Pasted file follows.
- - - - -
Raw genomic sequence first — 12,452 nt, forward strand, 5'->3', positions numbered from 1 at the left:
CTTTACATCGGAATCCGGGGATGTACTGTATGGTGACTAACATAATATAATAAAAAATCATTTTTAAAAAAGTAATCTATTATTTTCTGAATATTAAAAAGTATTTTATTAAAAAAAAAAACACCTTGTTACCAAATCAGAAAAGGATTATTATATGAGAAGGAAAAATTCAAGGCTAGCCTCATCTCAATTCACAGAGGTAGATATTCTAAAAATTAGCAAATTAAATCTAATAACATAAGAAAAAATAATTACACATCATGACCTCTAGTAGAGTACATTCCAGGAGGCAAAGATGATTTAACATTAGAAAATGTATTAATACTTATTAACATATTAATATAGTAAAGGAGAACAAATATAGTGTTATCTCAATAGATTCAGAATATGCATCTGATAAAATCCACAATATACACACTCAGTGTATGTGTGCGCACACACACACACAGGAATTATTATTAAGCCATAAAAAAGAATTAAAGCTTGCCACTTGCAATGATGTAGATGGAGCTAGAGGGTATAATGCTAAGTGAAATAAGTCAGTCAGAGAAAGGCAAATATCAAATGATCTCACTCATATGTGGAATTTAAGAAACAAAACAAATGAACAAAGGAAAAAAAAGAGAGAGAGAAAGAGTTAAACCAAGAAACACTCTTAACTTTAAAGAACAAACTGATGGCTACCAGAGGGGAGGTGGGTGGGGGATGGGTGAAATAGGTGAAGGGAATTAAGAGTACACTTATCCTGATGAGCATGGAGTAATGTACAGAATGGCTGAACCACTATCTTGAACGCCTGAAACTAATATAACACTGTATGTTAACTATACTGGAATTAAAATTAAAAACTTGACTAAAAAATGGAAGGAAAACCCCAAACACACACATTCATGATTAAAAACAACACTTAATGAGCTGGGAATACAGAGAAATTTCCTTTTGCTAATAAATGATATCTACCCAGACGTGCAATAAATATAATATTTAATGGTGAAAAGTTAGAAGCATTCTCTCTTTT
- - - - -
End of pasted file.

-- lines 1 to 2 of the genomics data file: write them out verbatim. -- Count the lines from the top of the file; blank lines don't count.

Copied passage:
Raw genomic sequence first — 12,452 nt, forward strand, 5'->3', positions numbered from 1 at the left:
CTTTACATCGGAATCCGGGGATGTACTGTATGGTGACTAACATAATATAATAAAAAATCATTTTTAAAAAAGTAATCTATTATTTTCTGAATATTAAAAAGTATTTTATTAAAAAAAAAAACACCTTGTTACCAAATCAGAAAAGGATTATTATATGAGAAGGAAAAATTCAAGGCTAGCCTCATCTCAATTCACAGAGGTAGATATTCTAAAAATTAGCAAATTAAATCTAATAACATAAGAAAAAATAATTACACATCATGACCTCTAGTAGAGTACATTCCAGGAGGCAAAGATGATTTAACATTAGAAAATGTATTAATACTTATTAACATATTAATATAGTAAAGGAGAACAAATATAGTGTTATCTCAATAGATTCAGAATATGCATCTGATAAAATCCACAATATACACACTCAGTGTATGTGTGCGCACACACACACACAGGAATTATTATTAAGCCATAAAAAAGAATTAAAGCTTGCCACTTGCAATGATGTAGATGGAGCTAGAGGGTATAATGCTAAGTGAAATAAGTCAGTCAGAGAAAGGCAAATATCAAATGATCTCACTCATATGTGGAATTTAAGAAACAAAACAAATGAACAAAGGAAAAAAAAGAGAGAGAGAAAGAGTTAAACCAAGAAACACTCTTAACTTTAAAGAACAAACTGATGGCTACCAGAGGGGAGGTGGGTGGGGGATGGGTGAAATAGGTGAAGGGAATTAAGAGTACACTTATCCTGATGAGCATGGAGTAATGTACAGAATGGCTGAACCACTATCTTGAACGCCTGAAACTAATATAACACTGTATGTTAACTATACTGGAATTAAAATTAAAAACTTGACTAAAAAATGGAAGGAAAACCCCAAACACACACATTCATGATTAAAAACAACACTTAATGAGCTGGGAATACAGAGAAATTTCCTTTTGCTAATAAATGATATCTACCCAGACGTGCAATAAATATAATATTTAATGGTGAAAAGTTAGAAGCATTCTCTCTTTT